Repeat the day two instructions on days three, four, and five.

On days six and seven, do the same steps but feed it every 12 hours, instead of every 24.

At the end of a week, there should be enough beneficial bacteria and yeast present to begin baking yummy sourdough bread and other fermented goods, like pancakes and muffins.

You will know it’s working if it has bubbles a few hours after feeding, and may even double in size.  Some people find it helpful to put a rubber band around the jar at the top of the starter after you feed it, so you can easily determine how much it rises above the band.


Once your sourdough starter is alive and active, you will need to do some maintenance to keep it going for years to come.  Starters are pretty resilient and can be kept for an endless amount of time.

You will most likely want to store your starter in the refrigerator for occasional use (a couple times per week or less).  The refrigerator slows down the fermentation process, so one feeding per week, or even every other week, is sufficient.

Since the bacteria are active at room temperature, they will require more frequent feedings at lower temps.  If you leave your starter out on the counter, you will need to feed with more flour and water every single day. You would likely need to be baking every day to use up all that starter, so I recommend storing in the fridge.

You’ll know your starter needs to be fed when it starts falling and looking flat.  Keep in mind that you want to feed proportionately to how much starter you have on hand.  If there are 2 cups of starter in the jar, you can’t get away with feeding only ½ cup flour.  It will take that over quickly and be “hungry” again. A good rule of thumb is to feed a 1/2 cup of starter with 1 cup of flour. It is better to underfeed your starter than overfeed, especially during that first week when you are getting it going. Signs that it is hungry include it deflating and sliding back down in the jar, or getting a little watery on top.


It does seem like magic, doesn’t it?  Creating a live, bubbly environment full of healthy bacteria, using nothing more than flour and water, seems almost too good to be true.  This goes back to the phytic acid that exists on all flour.  Leaving the flour/water mixture at room temperature allows that bacteria to ferment and multiply.  When you add new flour in a feeding, within a few hours the starter will take over that new flour and ferment it into more starter.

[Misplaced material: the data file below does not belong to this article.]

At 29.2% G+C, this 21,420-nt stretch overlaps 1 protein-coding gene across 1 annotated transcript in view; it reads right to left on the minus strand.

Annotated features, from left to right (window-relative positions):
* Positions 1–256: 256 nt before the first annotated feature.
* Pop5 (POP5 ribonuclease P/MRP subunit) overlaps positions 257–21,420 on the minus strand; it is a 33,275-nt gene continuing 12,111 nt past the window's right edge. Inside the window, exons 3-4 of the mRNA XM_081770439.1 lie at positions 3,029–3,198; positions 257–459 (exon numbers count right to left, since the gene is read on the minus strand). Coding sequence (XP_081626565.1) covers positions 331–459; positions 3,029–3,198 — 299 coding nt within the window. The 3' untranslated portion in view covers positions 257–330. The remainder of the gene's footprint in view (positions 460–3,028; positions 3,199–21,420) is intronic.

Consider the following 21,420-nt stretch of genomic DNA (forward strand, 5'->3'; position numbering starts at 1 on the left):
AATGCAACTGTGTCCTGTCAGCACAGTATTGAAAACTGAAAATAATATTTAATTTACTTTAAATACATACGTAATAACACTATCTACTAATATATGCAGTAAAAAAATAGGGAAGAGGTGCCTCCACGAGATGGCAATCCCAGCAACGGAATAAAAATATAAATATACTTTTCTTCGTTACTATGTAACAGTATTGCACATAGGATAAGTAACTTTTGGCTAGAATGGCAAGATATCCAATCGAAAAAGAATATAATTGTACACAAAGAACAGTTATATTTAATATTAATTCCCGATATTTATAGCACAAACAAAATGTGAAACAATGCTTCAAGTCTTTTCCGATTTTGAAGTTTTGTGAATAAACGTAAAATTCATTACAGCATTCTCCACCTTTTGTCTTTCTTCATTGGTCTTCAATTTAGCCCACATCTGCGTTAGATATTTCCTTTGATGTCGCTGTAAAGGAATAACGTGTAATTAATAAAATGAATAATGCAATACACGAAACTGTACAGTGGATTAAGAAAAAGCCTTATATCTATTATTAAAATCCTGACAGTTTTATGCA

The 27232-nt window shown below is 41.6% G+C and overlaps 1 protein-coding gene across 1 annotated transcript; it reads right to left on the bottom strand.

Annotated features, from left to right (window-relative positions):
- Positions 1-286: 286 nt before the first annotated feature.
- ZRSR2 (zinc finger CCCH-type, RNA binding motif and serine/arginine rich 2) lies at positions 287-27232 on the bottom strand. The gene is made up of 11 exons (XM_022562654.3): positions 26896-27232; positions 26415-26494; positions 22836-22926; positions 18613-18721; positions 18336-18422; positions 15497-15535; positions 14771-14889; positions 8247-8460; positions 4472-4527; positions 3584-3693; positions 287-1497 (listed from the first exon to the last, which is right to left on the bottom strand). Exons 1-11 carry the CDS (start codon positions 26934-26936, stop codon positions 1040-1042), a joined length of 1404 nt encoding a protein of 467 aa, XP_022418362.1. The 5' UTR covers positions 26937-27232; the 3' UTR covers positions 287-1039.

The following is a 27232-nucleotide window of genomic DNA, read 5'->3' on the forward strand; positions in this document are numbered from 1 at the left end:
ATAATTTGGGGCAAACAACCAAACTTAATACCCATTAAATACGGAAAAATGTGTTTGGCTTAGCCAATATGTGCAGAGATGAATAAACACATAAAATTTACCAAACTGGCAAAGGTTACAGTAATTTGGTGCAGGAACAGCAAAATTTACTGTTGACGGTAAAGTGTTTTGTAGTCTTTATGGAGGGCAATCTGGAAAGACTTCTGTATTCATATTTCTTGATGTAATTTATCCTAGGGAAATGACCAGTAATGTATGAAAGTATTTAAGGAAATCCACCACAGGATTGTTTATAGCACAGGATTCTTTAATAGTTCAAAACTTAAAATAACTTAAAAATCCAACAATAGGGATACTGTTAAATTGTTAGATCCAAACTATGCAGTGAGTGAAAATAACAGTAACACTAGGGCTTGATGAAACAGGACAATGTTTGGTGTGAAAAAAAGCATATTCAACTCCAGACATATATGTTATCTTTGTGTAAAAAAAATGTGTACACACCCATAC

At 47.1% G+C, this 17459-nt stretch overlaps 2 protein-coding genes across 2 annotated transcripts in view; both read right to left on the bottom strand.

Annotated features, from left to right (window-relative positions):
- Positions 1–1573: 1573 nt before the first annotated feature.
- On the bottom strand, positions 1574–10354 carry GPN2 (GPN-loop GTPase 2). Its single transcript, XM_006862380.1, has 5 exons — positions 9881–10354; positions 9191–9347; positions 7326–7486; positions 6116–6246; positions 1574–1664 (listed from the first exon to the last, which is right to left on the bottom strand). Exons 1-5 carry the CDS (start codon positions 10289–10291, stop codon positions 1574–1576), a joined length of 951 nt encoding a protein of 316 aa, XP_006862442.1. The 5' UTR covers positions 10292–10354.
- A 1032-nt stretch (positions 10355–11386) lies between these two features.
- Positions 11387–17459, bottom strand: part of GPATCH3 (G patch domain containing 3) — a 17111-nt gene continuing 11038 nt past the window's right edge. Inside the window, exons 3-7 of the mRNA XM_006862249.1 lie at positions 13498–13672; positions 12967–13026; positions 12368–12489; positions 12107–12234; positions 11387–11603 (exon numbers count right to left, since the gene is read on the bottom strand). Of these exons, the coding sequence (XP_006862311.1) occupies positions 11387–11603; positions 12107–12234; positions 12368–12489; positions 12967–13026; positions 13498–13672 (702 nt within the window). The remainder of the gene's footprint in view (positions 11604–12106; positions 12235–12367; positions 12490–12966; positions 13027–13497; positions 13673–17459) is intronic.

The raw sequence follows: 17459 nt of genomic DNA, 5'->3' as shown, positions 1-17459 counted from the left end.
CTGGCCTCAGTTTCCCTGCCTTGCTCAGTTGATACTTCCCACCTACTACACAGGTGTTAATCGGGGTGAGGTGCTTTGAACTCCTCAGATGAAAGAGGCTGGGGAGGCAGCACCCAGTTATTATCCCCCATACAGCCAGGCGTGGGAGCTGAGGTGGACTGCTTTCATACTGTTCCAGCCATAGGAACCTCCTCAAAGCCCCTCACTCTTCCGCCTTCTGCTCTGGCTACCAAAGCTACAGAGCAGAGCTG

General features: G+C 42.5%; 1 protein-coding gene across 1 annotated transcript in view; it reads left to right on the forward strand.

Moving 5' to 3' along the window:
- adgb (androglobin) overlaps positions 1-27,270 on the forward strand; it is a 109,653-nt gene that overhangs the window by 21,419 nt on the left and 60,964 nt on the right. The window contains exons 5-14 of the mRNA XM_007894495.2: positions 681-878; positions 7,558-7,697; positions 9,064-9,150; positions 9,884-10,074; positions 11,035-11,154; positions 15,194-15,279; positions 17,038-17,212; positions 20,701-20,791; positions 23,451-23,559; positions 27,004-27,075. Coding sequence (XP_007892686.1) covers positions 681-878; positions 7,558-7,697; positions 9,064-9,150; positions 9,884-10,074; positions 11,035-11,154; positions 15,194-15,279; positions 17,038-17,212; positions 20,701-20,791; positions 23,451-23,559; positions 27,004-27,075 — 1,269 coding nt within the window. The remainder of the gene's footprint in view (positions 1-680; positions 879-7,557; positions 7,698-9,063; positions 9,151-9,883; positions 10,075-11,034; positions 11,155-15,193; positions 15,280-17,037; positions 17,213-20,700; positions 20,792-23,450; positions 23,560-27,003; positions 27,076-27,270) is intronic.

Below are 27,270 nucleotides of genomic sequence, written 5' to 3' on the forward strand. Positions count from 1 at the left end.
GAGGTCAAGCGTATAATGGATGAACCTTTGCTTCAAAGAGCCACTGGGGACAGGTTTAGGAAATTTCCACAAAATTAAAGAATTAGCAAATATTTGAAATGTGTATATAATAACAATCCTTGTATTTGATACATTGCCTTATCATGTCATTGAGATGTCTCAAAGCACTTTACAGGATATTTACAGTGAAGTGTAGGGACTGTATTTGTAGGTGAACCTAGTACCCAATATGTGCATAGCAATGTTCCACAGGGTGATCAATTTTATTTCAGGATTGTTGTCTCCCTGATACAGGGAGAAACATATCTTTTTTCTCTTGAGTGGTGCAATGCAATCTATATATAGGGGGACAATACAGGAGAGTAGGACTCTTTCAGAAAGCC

• SMELL: Starter should smell sweet and tangy, and not “bad”.  If the smells is very unpleasant, it’s possible some other bacteria got into your jar and you may want to start over.
  • NOT RISING: If your starter was doing great, then sort of fizzled out, try adding a bit of whole grain flour along with your regular flour at the feedings and be sure you are feeding the 1/2 cup starter a full heaping cup of flour. Consider the temperature of your kitchen, and give it a little extra time to “digest” the flour. It can sometimes take more than 12 hours for starter to need another feeding, especially when it’s cold. You can skip a feeding if it looks like it is still peaking or rising.
  • AVOID OVERFEEDING: Feeding every 12-hours may be too often for your starter. You want to feed after the starter has peaked, then deflated. If you feed the starter before it has had a chance to “digest” all that flour, you’ll end up diluting the good bacteria and thus weaken your starter.  Rising and falling are good signs, but you may not always see that. If the starter just gets liquidy, or runny enough to pour out of the jar, this is also a sign of hunger.  Or if it gets runny enough to pour out of the jar, another sign it is hungry. Just follow the signs of your starter, and don’t worry as much about the time. It is better to underfeed than to overfeed.
  • FLOUR: You can really get away with any flour, but may want to use a whole grain flour initially, then you can switch over to bread flour. The more wild yeast in the flour, the better, so you’ll want to avoid brands that have been overly processed.  You can also mix flours and switch between different types – starter is very flexible. I did use just plain all-purpose flour when I made my starter and it ended up fine, but it was a bit slow to get going and I think whole grain may have given me better results.
  • LIQUID: If there is liquid at the top of your starter, it means it is hungry. You can stir the liquid in or pour it out, then feed it. This is a sign that your starter may need fed more often than your current schedule.